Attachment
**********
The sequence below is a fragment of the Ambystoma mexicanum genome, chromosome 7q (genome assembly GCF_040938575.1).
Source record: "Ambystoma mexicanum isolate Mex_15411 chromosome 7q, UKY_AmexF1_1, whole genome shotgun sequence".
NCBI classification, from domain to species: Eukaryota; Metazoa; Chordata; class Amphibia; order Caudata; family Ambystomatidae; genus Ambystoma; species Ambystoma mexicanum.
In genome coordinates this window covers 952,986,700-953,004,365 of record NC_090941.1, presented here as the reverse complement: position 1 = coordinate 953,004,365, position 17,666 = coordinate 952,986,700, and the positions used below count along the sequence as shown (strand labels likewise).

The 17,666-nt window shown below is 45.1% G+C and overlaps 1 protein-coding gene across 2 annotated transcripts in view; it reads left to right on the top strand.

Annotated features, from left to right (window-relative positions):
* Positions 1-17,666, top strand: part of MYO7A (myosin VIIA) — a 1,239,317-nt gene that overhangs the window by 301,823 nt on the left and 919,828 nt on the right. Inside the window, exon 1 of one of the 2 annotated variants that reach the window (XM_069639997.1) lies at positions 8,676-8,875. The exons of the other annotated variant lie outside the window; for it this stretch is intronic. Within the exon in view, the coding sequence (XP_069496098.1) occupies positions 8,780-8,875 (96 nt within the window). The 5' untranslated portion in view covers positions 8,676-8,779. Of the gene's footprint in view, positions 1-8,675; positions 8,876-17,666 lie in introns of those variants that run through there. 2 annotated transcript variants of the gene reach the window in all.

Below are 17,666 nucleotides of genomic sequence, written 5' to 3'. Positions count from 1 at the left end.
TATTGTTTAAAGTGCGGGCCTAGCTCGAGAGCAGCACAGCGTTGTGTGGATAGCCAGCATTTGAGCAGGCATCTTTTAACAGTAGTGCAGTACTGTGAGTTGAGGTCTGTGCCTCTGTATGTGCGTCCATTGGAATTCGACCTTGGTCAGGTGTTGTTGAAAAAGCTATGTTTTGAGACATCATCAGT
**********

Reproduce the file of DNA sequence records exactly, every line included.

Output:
The sequence below is a fragment of the Ambystoma mexicanum genome, chromosome 7q (genome assembly GCF_040938575.1).
Source record: "Ambystoma mexicanum isolate Mex_15411 chromosome 7q, UKY_AmexF1_1, whole genome shotgun sequence".
NCBI classification, from domain to species: Eukaryota; Metazoa; Chordata; class Amphibia; order Caudata; family Ambystomatidae; genus Ambystoma; species Ambystoma mexicanum.
In genome coordinates this window covers 952,986,700-953,004,365 of record NC_090941.1, presented here as the reverse complement: position 1 = coordinate 953,004,365, position 17,666 = coordinate 952,986,700, and the positions used below count along the sequence as shown (strand labels likewise).

The 17,666-nt window shown below is 45.1% G+C and overlaps 1 protein-coding gene across 2 annotated transcripts in view; it reads left to right on the top strand.

Annotated features, from left to right (window-relative positions):
* Positions 1-17,666, top strand: part of MYO7A (myosin VIIA) — a 1,239,317-nt gene that overhangs the window by 301,823 nt on the left and 919,828 nt on the right. Inside the window, exon 1 of one of the 2 annotated variants that reach the window (XM_069639997.1) lies at positions 8,676-8,875. The exons of the other annotated variant lie outside the window; for it this stretch is intronic. Within the exon in view, the coding sequence (XP_069496098.1) occupies positions 8,780-8,875 (96 nt within the window). The 5' untranslated portion in view covers positions 8,676-8,779. Of the gene's footprint in view, positions 1-8,675; positions 8,876-17,666 lie in introns of those variants that run through there. 2 annotated transcript variants of the gene reach the window in all.

Below are 17,666 nucleotides of genomic sequence, written 5' to 3'. Positions count from 1 at the left end.
TATTGTTTAAAGTGCGGGCCTAGCTCGAGAGCAGCACAGCGTTGTGTGGATAGCCAGCATTTGAGCAGGCATCTTTTAACAGTAGTGCAGTACTGTGAGTTGAGGTCTGTGCCTCTGTATGTGCGTCCATTGGAATTCGACCTTGGTCAGGTGTTGTTGAAAAAGCTATGTTTTGAGACATCATCAGT